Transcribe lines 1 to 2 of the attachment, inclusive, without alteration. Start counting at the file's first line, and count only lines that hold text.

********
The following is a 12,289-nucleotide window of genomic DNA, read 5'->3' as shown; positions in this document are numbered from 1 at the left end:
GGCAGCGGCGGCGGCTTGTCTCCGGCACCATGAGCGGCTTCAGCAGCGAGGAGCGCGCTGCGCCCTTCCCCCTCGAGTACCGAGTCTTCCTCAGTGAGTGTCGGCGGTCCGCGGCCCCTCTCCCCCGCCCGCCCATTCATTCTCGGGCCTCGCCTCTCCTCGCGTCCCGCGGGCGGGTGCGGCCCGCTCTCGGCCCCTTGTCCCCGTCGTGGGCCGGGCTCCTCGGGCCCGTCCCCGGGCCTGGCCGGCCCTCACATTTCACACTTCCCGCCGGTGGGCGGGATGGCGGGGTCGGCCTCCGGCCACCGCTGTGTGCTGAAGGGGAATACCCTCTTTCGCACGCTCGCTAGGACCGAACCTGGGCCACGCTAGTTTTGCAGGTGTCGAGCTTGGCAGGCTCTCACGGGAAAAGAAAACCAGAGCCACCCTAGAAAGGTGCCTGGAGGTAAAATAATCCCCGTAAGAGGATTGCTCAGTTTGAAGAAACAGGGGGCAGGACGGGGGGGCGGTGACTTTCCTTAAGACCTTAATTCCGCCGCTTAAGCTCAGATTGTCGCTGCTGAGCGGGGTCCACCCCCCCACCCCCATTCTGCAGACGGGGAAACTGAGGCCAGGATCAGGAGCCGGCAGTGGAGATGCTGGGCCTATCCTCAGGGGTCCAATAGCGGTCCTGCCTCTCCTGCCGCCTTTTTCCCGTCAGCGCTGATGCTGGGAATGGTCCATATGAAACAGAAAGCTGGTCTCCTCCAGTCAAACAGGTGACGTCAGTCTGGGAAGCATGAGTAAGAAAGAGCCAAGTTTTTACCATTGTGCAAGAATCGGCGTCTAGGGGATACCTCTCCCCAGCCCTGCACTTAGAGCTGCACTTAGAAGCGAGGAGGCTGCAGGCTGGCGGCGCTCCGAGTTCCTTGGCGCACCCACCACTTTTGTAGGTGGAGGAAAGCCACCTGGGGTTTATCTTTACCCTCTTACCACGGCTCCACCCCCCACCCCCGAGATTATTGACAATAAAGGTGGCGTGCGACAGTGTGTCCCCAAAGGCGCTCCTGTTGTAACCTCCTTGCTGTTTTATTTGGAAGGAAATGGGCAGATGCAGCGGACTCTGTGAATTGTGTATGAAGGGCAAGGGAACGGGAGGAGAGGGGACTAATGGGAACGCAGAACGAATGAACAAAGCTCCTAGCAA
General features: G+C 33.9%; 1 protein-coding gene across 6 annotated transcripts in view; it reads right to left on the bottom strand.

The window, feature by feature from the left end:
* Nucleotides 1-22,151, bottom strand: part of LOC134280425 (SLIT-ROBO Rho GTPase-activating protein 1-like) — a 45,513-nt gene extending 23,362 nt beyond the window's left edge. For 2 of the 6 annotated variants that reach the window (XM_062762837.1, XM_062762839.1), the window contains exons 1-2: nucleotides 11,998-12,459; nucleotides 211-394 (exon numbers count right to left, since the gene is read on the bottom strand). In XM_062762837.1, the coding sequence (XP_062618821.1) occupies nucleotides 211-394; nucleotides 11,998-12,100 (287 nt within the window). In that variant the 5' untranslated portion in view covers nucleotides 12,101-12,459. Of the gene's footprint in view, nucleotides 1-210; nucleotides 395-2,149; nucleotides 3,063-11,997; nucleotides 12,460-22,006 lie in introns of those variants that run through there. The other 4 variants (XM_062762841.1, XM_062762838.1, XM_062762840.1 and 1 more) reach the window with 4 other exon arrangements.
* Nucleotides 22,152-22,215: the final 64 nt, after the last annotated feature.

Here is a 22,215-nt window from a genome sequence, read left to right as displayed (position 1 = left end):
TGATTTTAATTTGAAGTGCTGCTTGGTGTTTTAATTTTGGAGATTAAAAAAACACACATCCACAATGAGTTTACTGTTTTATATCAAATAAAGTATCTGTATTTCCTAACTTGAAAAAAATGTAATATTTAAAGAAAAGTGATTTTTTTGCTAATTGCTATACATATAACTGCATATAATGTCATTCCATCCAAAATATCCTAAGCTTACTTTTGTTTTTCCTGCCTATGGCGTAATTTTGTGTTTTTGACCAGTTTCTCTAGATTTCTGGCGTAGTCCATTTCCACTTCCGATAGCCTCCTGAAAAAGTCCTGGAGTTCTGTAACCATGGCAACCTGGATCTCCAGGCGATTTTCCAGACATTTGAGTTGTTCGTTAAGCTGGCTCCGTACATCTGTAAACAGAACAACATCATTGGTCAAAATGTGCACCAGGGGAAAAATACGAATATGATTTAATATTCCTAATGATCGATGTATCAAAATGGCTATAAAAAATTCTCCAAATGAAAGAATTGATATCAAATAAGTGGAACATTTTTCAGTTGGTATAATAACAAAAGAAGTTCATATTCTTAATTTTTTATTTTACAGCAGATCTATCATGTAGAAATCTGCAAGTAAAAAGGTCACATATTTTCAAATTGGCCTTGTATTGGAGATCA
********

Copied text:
The following is a 12,289-nucleotide window of genomic DNA, read 5'->3' as shown; positions in this document are numbered from 1 at the left end:
GGCAGCGGCGGCGGCTTGTCTCCGGCACCATGAGCGGCTTCAGCAGCGAGGAGCGCGCTGCGCCCTTCCCCCTCGAGTACCGAGTCTTCCTCAGTGAGTGTCGGCGGTCCGCGGCCCCTCTCCCCCGCCCGCCCATTCATTCTCGGGCCTCGCCTCTCCTCGCGTCCCGCGGGCGGGTGCGGCCCGCTCTCGGCCCCTTGTCCCCGTCGTGGGCCGGGCTCCTCGGGCCCGTCCCCGGGCCTGGCCGGCCCTCACATTTCACACTTCCCGCCGGTGGGCGGGATGGCGGGGTCGGCCTCCGGCCACCGCTGTGTGCTGAAGGGGAATACCCTCTTTCGCACGCTCGCTAGGACCGAACCTGGGCCACGCTAGTTTTGCAGGTGTCGAGCTTGGCAGGCTCTCACGGGAAAAGAAAACCAGAGCCACCCTAGAAAGGTGCCTGGAGGTAAAATAATCCCCGTAAGAGGATTGCTCAGTTTGAAGAAACAGGGGGCAGGACGGGGGGGCGGTGACTTTCCTTAAGACCTTAATTCCGCCGCTTAAGCTCAGATTGTCGCTGCTGAGCGGGGTCCACCCCCCCACCCCCATTCTGCAGACGGGGAAACTGAGGCCAGGATCAGGAGCCGGCAGTGGAGATGCTGGGCCTATCCTCAGGGGTCCAATAGCGGTCCTGCCTCTCCTGCCGCCTTTTTCCCGTCAGCGCTGATGCTGGGAATGGTCCATATGAAACAGAAAGCTGGTCTCCTCCAGTCAAACAGGTGACGTCAGTCTGGGAAGCATGAGTAAGAAAGAGCCAAGTTTTTACCATTGTGCAAGAATCGGCGTCTAGGGGATACCTCTCCCCAGCCCTGCACTTAGAGCTGCACTTAGAAGCGAGGAGGCTGCAGGCTGGCGGCGCTCCGAGTTCCTTGGCGCACCCACCACTTTTGTAGGTGGAGGAAAGCCACCTGGGGTTTATCTTTACCCTCTTACCACGGCTCCACCCCCCACCCCCGAGATTATTGACAATAAAGGTGGCGTGCGACAGTGTGTCCCCAAAGGCGCTCCTGTTGTAACCTCCTTGCTGTTTTATTTGGAAGGAAATGGGCAGATGCAGCGGACTCTGTGAATTGTGTATGAAGGGCAAGGGAACGGGAGGAGAGGGGACTAATGGGAACGCAGAACGAATGAACAAAGCTCCTAGCAA